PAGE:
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North Charleston Police To Reinstitute STAND Program
Published:
7/9/2014 2:34:44 PM


North Charleston Police Sgt. Charity Prosser (middle) with the most recent S.T.A.N.D. program participants in 2012.
 
Staff Reports


North Charleston police again are attempting to impact the city’s crime by reinstating a previous program that offered alternatives to criminal offenders. The department is preparing to launch its STAND Program. STAND, an acronym for Step Toward A New Direction, is a voluntary program whose goal is to help those with criminal histories move forward with their lives.

Some may remember the program that was featured in a NBC Dateline news magazine episode. The program implemented by former North Charleston Police Chief Jon Zumalt targeted illegal drug dealers and offered them the option of being charged with their crimes or participating in the program that used counseling, job skills and other incentives as alternatives to their previous behavior.

Eight candidates started the program, but only four completed it. When Zumalt left the department January 2013, it was discontinued. The community however has asked it be reinstated. Sgt. Charity Prosser who along with Pfc. Jamel Foster previously conducted the program, will be program administrator.

Prosser said the reinstated program will differ from its predecessor in that any North Charleston resident with a criminal history, except sex offenders, will be eligible to participate. Initially there only will be 15 participants to enter the first of the three-phase yearlong program. Other participants will be brought in as participants complete subsequent phases.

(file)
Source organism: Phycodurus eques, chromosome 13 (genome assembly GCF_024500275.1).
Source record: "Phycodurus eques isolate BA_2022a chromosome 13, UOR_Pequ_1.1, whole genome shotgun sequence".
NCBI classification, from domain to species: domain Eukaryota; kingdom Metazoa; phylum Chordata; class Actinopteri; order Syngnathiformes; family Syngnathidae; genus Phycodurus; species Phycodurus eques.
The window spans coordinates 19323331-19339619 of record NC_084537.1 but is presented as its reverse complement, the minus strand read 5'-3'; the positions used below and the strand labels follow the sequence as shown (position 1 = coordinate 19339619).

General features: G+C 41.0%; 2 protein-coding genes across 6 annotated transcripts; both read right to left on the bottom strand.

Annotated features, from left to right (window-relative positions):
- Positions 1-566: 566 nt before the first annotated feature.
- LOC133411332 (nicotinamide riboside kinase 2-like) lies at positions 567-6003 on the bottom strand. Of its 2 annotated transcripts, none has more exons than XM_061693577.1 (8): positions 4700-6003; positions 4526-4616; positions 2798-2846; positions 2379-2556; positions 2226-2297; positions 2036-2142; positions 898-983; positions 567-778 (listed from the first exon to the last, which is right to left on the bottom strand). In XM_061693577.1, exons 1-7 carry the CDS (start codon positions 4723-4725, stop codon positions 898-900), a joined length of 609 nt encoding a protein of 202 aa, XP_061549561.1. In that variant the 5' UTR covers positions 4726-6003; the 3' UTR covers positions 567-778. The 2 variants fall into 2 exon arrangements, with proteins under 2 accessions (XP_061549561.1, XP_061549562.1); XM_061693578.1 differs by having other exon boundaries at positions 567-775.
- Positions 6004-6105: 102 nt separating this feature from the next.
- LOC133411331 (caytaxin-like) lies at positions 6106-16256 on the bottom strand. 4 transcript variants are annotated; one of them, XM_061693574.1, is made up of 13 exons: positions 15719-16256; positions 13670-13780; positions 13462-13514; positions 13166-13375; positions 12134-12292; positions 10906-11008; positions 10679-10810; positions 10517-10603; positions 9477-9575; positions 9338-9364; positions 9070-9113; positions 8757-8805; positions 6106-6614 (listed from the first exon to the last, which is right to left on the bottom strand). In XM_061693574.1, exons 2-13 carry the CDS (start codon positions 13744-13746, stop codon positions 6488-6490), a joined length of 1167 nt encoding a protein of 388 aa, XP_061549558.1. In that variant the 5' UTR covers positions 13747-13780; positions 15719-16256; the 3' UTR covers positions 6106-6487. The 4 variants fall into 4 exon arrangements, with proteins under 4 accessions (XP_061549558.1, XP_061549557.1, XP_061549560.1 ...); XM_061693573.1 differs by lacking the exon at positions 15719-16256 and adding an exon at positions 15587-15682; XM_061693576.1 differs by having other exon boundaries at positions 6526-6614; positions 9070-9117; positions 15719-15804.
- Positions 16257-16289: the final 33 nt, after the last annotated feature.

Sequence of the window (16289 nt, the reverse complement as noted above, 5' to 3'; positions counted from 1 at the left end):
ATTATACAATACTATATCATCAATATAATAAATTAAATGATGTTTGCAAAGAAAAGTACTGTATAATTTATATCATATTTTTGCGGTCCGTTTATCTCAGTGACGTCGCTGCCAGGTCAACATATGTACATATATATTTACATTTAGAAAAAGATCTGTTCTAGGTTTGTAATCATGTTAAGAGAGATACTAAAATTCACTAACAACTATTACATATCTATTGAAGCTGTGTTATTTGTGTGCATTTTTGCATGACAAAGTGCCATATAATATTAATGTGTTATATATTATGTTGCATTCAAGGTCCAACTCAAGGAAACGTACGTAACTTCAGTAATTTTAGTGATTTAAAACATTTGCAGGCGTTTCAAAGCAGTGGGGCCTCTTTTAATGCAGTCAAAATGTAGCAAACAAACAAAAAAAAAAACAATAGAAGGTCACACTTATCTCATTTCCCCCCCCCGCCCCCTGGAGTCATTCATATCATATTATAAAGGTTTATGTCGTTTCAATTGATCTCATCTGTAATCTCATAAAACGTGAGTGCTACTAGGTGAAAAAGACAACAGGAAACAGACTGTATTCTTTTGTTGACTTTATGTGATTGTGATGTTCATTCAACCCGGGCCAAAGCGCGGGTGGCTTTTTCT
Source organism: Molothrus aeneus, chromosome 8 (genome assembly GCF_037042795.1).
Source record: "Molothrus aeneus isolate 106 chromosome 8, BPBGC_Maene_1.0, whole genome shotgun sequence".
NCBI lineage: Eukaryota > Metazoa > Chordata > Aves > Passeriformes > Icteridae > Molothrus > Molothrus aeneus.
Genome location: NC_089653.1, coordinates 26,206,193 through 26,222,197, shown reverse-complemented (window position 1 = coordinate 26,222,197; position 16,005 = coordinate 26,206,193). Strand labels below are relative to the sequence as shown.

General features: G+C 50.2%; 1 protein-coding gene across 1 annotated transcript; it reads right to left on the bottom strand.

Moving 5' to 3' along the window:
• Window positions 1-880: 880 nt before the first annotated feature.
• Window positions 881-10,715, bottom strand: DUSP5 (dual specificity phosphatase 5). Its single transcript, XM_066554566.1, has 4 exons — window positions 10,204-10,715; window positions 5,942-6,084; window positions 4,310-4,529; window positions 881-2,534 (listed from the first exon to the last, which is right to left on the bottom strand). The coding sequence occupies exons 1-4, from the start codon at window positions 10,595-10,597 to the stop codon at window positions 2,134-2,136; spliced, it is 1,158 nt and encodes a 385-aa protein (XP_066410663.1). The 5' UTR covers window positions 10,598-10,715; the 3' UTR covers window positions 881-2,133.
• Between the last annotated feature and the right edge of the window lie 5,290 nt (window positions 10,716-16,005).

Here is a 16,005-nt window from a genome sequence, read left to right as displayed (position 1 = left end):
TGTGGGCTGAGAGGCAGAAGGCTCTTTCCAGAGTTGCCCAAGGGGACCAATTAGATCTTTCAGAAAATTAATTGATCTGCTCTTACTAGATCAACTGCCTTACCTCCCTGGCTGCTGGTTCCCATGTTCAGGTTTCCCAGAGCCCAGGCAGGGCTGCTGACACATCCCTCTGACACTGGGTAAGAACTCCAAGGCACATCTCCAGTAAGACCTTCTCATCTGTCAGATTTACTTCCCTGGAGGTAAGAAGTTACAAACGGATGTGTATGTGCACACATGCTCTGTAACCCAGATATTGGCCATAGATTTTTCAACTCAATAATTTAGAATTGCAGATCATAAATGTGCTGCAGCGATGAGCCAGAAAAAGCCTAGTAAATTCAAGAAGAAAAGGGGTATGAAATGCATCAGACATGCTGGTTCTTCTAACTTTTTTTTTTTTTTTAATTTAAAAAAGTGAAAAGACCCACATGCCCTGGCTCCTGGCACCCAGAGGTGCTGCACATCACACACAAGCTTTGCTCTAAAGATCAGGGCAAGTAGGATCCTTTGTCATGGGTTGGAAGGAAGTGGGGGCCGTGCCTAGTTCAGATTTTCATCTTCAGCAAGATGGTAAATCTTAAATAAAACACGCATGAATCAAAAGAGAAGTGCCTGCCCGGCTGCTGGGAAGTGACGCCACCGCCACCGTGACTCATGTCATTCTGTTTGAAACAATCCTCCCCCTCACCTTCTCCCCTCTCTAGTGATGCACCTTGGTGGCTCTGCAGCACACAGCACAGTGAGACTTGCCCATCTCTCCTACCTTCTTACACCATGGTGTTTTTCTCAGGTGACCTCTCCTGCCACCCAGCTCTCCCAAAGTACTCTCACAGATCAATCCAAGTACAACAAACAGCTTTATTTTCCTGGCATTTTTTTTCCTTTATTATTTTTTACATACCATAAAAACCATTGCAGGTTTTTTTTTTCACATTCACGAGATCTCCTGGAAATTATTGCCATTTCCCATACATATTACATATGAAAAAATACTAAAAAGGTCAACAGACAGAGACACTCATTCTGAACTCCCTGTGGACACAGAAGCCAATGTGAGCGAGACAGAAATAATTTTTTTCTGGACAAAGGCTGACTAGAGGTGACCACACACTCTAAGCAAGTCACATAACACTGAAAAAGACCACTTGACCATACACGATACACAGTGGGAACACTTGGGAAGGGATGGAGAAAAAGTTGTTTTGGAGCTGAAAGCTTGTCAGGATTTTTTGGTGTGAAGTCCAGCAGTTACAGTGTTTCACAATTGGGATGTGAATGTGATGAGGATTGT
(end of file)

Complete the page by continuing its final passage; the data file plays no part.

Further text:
The program will guide men and women who want to work towards a brighter future through education, employment, family devotion and community involvement, said North Charleston police spokesman Spencer Pryor. The program is a challenging one that demands commitment to change and the dedication to complete every phase of the program. The program involves several courses of study and counseling.

Prosser said the program seeks to reduce the rate of criminal recidivism by giving previous offenders the tools they need to overcome the roadblocks presented by their criminal past. Even with only one success story, the program is worth trying, she said. It will begin the first phase when 15 participants are signed on, Prosser said.

North Charleston City Councilman Michael Brown said he thinks the program is a great one that will help its participants, but North Charleston NAACP President Ed Bryant was more reticent.

He said any effort to offer prior offenders alternatives is good, but the police department also must address other issues such as the proliference of guns and illegal drugs in Black communities. He said there must be greater effort to prevent crime in the first place rather than address its aftermath.

For more information or to participate in the program contact Sgt. Charity Prosser by calling (843) 740-2879 or email her at prosserc@northcharleston.org.
 

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